As you enter the Lisson Gallery to view Anish Kapoor’s latest exhibition you are drawn immediately into the space by a mesmerising circle of corrugated stainless steel which, with its jagged nature, distorts and morphs your reflection. The piece is fittingly entitled ‘Halo 2006’, as it seems to adhere to some kind of divine experience; sucking you into another dimension, or acting as a gateway to the deeper void. This piece, although perhaps not the most impressive exhibit, like all the of the work in the exhibition, deals with reoccurring themes of the exploration of the void, human perception, transformation and the transcending of time and space.

Kapoor entered onto the art scene in the 1980’s as one of a number of young new British sculptors working in a new style and gaining international recognition for their work. Since his first sculptures (simple objects often arranged on the floor, covered with bright powdered pigment, partially revealing the shape whilst suggesting to the viewer that something lay beyond their vision) Anish Kapoor has produced sculptures using materials such as resin, stone, glass, plastic, wax, bronze, PVC to make up a diverse and multifaceted body of work. Indeed the exhibition heralds a new body of work, well-made and perfectly crafted featuring pockets, holes, chasms and cavities. It seem to push the viewer to consider his/her position within the space and the possibilities of an object simultaneously filling the space, whilst describing its emptiness. Homi K. Bhabha has before pointed us to a perfect metaphorical tool to describe Kapoors constant preoccupation with the theme of physical presence versus emptiness, in that of Heidegger’s parable of the jug : of what is the jug made? [1] The clay that has shaped the vessel or the negative space within it? Kapoor is not revealing new space but suggesting it; his art is the suggestion of other or non-space, of the void. His use of dense, heavy, hard stone in Untitled (the only work outside in the open air), a large boulder with a shiny black polished block gauged on its front side seems to deal specifically with this notion of the physical versus the void. This static bulbous object holds a delicate window to somewhere other. When walking away from the stone block, the light on this polished window seems to dance, shifting and warping the opening.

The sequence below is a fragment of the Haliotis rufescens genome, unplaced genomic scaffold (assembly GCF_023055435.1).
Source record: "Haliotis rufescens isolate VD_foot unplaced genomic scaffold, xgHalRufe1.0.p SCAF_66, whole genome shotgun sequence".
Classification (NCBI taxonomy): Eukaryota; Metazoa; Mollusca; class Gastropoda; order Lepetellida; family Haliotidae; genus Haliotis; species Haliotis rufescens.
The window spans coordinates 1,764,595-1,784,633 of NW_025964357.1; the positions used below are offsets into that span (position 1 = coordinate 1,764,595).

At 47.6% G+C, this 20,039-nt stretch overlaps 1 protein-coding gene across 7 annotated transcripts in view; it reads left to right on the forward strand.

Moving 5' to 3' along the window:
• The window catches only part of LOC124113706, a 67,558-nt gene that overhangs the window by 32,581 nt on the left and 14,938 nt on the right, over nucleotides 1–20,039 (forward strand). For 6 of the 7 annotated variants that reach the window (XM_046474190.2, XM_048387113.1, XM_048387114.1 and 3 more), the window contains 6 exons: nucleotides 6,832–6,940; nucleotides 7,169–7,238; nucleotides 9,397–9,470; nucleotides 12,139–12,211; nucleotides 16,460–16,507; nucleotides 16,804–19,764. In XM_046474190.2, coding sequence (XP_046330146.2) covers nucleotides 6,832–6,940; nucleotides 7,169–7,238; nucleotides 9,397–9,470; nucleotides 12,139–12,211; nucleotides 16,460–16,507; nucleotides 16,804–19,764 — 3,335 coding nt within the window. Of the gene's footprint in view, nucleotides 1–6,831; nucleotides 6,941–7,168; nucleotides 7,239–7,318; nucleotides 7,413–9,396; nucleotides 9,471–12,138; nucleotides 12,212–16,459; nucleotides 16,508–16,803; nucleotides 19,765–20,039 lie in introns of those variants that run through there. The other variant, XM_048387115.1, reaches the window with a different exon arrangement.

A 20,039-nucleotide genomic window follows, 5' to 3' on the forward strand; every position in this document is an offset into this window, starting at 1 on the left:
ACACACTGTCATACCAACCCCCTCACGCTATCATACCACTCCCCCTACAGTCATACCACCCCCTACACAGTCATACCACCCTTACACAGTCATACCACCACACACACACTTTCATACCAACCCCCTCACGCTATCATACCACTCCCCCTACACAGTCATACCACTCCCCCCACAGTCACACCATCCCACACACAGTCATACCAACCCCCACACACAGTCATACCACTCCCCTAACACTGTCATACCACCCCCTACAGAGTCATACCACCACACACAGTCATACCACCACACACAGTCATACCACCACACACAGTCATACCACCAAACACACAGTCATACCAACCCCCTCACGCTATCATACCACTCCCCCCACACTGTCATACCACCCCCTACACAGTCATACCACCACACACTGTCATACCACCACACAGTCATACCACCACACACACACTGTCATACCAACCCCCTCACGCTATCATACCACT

As a Tuner prize winner (1991), and a representee of Britain in the 1990 Venice Biennial, Kapoor was at this time at the height of the art world, and it is interesting to consider how innovative his artworks are today. The central themes within his work seem always to be constant, as Kapoor himself states, ‘I am doing the same things I was doing when I thought it first possible to become an artist. Some interests have deepened but really the central issues have remained the same.’ [2] Kapoor has always placed an emphasis on the psychological, believing that art is not about intellectual or theoretical activity, but deeply rooted within the self and his work has resonances of Freudian imagery.The dual western and eastern influences within his work, the continuous references to male and female, the fuel of the psyche, the never ending press for the viewer to think beyond the object in front of them to the forces and energy that the object is imposing, are lasting. Another room in the gallery holds In/Out, a deep purple elongated cavity, standing as both a vessel and extruding form made from a highly polished reflective plastic. The piece like many is well made, and seems to exist incomprehensibly independent from its making. When comparing Kapoor’s early work, namely the 1000 Names series it seems the artist was presenting objects that were more unmade; that appeared almost organic. What is definitely certain is that through not only a wider scope of opportunity, but the nature of the work progressing, Kapoor is able to realize projects on a larger scale. As he says, ‘An essential issue in my work is that the scale always relates to the body. In the pigment works from 1979 to 1983, a sense of place was generated between the objects. This place has now moved inside the object so it has been necessary to change the scale. The place within is a mind/body space. A shrine for one person.’ [3] So the themes are constant, the materials have changed and the work remains fresh and new. Kapoor manages to create something new whilst still highlighting the same points; his works continue to be different and innovative whilst dealing with the same concrete issues.